Many young Philadelphia fans have suffered through the heartaches of getting to the championship, only to lose. Many have still never seen one.
I have tried to picture what the first one would be like hundreds of times. I pictured Lindros raising the cup in 1997 after finally getting the Flyers to the Finals. After beating the Lakers in game one of the 2001 NBA Finals, I pictured AI somehow winning three more games, putting his ear to the crowd when he won the Finals MVP. In 2002, I pictured the Eagles sending the Vet off the proper way, with a NFC championship, followed by a Super Bowl.
Then, there is the Phillies. My memory of getting close with the Phillies was attending game one of the NLCS at the age of nine. It was my first Philadelphia playoff game. After that, all I can remember was crying after Joe Carter hit the infamous series clinching home run.
Now I am 24 and facing the reality that my first championship might come in a three-and-a-half inning continuation game. It's not how any of us pictured it. For people my age, we were coming off of quite possibly the best sports weekend of our lives. The Flyers and Eagles won, the Phillies went from tied 1-1 to being a game away from a championship, and even Penn State won their biggest game of the season (we could be getting two championships soon.)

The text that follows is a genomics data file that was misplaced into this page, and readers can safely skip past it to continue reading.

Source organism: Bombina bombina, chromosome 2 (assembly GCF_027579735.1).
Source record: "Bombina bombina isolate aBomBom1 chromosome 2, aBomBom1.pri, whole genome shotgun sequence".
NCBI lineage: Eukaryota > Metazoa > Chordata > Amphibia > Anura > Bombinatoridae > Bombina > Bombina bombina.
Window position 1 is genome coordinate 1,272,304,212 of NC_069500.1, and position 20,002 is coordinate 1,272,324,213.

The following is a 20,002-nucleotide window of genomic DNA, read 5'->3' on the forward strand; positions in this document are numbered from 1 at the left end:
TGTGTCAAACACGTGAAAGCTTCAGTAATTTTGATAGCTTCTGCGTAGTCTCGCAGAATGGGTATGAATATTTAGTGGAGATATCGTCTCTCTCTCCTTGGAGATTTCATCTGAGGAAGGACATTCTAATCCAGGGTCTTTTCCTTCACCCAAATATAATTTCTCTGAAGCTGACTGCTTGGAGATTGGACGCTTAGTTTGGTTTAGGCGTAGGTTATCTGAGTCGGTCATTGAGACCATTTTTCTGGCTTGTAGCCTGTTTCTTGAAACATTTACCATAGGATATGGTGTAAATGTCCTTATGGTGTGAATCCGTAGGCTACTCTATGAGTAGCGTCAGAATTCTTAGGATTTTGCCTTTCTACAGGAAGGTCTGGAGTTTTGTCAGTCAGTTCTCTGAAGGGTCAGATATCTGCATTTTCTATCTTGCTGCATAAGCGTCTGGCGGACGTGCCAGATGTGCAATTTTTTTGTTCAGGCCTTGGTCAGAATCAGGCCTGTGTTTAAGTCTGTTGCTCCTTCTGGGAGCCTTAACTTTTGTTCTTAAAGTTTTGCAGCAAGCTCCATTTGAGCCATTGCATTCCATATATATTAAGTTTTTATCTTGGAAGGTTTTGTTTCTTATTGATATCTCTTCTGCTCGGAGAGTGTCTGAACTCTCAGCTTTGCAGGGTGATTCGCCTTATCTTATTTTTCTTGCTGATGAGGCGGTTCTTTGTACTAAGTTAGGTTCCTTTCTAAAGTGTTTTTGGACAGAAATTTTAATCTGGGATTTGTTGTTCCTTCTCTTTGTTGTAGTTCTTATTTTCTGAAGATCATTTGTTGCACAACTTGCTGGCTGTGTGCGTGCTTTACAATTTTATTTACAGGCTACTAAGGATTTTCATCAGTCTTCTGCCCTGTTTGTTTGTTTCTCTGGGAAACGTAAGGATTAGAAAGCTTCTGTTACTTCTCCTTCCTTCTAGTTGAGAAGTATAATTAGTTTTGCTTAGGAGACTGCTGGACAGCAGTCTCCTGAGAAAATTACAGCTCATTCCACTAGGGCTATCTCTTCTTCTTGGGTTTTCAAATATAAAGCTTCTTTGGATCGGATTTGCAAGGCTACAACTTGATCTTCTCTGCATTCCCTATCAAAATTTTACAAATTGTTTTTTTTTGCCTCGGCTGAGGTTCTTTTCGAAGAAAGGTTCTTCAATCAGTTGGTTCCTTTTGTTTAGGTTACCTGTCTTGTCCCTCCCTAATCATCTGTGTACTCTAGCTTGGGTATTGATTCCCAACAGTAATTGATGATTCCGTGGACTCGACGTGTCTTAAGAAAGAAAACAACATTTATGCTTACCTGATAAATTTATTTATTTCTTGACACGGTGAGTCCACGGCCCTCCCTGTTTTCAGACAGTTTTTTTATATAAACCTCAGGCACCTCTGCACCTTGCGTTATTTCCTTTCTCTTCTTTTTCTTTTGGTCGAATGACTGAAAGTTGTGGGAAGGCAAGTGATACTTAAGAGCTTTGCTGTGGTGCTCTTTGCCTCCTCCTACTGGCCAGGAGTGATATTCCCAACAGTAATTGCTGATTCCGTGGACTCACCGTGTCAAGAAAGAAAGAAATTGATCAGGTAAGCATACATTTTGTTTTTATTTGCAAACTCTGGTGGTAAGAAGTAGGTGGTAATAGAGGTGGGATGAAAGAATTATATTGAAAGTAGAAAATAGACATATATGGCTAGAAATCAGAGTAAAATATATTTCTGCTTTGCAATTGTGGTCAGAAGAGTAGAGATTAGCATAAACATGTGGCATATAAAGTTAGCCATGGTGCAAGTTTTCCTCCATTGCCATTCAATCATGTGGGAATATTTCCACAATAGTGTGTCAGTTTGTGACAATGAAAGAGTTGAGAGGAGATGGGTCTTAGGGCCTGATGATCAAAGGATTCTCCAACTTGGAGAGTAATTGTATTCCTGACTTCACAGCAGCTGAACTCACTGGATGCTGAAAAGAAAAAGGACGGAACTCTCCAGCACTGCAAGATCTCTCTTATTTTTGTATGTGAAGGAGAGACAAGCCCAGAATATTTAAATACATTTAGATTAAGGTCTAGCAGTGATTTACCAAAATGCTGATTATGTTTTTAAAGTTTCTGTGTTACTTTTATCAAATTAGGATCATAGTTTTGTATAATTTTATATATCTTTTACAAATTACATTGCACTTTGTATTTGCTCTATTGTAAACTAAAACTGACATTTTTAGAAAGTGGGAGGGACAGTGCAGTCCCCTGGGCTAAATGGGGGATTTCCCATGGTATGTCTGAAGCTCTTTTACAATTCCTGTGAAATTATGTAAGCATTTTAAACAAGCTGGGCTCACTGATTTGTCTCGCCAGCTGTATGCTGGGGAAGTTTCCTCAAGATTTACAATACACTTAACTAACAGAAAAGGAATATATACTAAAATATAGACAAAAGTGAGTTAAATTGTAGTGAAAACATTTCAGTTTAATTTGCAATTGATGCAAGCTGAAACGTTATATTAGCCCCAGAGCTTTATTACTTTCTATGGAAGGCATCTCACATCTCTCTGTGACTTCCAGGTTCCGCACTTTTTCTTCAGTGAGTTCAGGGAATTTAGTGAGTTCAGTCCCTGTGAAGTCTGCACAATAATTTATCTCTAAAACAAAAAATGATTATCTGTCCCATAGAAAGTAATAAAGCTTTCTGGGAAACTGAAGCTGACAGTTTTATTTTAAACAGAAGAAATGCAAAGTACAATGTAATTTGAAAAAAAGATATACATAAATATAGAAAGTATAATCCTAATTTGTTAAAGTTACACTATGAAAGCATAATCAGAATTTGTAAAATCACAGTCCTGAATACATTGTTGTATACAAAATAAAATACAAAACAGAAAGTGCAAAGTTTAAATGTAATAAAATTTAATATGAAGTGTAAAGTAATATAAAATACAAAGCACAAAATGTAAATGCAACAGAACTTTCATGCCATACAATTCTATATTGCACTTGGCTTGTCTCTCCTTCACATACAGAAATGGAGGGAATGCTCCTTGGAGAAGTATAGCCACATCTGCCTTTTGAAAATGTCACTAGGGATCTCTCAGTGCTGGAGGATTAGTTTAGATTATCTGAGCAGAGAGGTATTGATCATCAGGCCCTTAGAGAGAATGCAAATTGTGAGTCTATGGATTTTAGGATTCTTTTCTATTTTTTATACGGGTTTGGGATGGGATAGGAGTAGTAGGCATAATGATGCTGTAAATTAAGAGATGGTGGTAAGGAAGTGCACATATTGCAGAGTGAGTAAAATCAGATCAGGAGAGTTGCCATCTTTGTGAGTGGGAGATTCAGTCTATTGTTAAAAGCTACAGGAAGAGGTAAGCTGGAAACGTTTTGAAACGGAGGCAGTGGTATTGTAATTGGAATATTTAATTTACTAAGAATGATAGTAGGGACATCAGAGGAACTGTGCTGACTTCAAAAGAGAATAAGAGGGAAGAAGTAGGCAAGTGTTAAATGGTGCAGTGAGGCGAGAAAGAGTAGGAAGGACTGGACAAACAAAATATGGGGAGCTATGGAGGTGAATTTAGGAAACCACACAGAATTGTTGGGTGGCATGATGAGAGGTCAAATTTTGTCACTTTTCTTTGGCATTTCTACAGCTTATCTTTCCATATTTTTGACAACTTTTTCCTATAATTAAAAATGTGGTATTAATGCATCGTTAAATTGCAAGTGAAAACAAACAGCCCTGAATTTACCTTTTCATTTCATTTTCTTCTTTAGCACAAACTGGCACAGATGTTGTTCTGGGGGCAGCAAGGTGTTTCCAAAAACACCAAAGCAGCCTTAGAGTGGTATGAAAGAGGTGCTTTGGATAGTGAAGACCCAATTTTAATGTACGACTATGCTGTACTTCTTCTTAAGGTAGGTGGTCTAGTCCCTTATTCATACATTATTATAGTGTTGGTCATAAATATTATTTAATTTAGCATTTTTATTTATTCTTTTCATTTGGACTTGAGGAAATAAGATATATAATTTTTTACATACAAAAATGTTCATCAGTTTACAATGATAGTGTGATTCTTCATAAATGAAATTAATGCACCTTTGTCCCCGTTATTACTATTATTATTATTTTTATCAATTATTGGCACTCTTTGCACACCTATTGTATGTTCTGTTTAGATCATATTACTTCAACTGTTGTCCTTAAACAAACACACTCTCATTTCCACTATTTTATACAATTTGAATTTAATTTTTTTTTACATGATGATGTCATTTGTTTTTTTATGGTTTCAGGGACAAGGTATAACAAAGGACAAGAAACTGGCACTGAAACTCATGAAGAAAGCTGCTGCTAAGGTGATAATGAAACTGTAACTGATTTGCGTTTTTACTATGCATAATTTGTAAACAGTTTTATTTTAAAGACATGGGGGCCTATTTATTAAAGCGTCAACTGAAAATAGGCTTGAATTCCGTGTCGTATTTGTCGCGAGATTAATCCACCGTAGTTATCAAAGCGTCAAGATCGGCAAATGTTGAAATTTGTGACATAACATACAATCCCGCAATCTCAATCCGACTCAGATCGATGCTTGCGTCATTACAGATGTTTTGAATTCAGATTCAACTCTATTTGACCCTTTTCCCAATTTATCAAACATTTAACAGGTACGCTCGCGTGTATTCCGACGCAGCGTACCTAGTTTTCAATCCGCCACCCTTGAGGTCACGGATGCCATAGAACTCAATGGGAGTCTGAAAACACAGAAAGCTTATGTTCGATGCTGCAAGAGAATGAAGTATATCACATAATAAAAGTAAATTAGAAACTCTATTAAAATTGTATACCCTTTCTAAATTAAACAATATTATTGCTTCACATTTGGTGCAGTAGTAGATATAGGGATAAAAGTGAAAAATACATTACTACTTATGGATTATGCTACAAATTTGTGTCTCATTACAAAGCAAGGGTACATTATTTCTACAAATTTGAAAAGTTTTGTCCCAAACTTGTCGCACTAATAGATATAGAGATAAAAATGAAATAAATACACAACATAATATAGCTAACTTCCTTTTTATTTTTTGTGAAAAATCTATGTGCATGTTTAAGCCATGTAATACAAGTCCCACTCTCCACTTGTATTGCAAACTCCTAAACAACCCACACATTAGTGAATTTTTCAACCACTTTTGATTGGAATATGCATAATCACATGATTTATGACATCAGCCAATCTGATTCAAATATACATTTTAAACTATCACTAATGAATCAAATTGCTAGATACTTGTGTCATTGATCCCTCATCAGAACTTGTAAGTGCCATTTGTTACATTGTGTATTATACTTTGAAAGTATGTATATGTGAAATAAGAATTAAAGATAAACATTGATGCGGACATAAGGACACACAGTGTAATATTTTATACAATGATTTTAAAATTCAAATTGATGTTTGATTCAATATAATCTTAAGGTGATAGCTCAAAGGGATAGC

Monday, we should have won it. The whole city was feeling it. Cole Hamels should have went at least seven innings, left the mound to a thunderous ovation, and Brad Lidge should have finished them off. I should be in the city still celebrating post-parade while I am writing this.
But that would not be the Philly way. You can either stay down and consider this situation as a damper on our championship, or you can be pumped up by the fact that we need one run and nine outs. Our bullpen is considerably better, we have a pinch hitter followed by the top of the lineup, and we have the opportunity to strike first, putting all of the pressure on them.
A lot of unfair advantages went to the Rays: their pitchers get an extra inning in improved weather, Hamels' outing was shortened, Upton probably would not have gotten on base and scored the tying run, and the list goes on and on.
I was very bitter about this Monday night and looking back years from now, I might feel the same way. But, right now is the time to embrace the opportunity that lies ahead. When the game first starts, it will certainly feel awkward and weird. We have never experienced this during a game in July, let alone a potential championship clinching game.
But, now it is time to take the situation for what it is. When you tell your kids and grand kids about the first Philly championship you ever saw (knock on wood), you'll tell them about the torture you went through. We have been tortured and toyed with our whole lives by the teams we love. We were tortured and toyed with on Monday night, but maybe in a weird way, it will be that much sweeter if we take it tonight. To a certain extent this is the Philly way.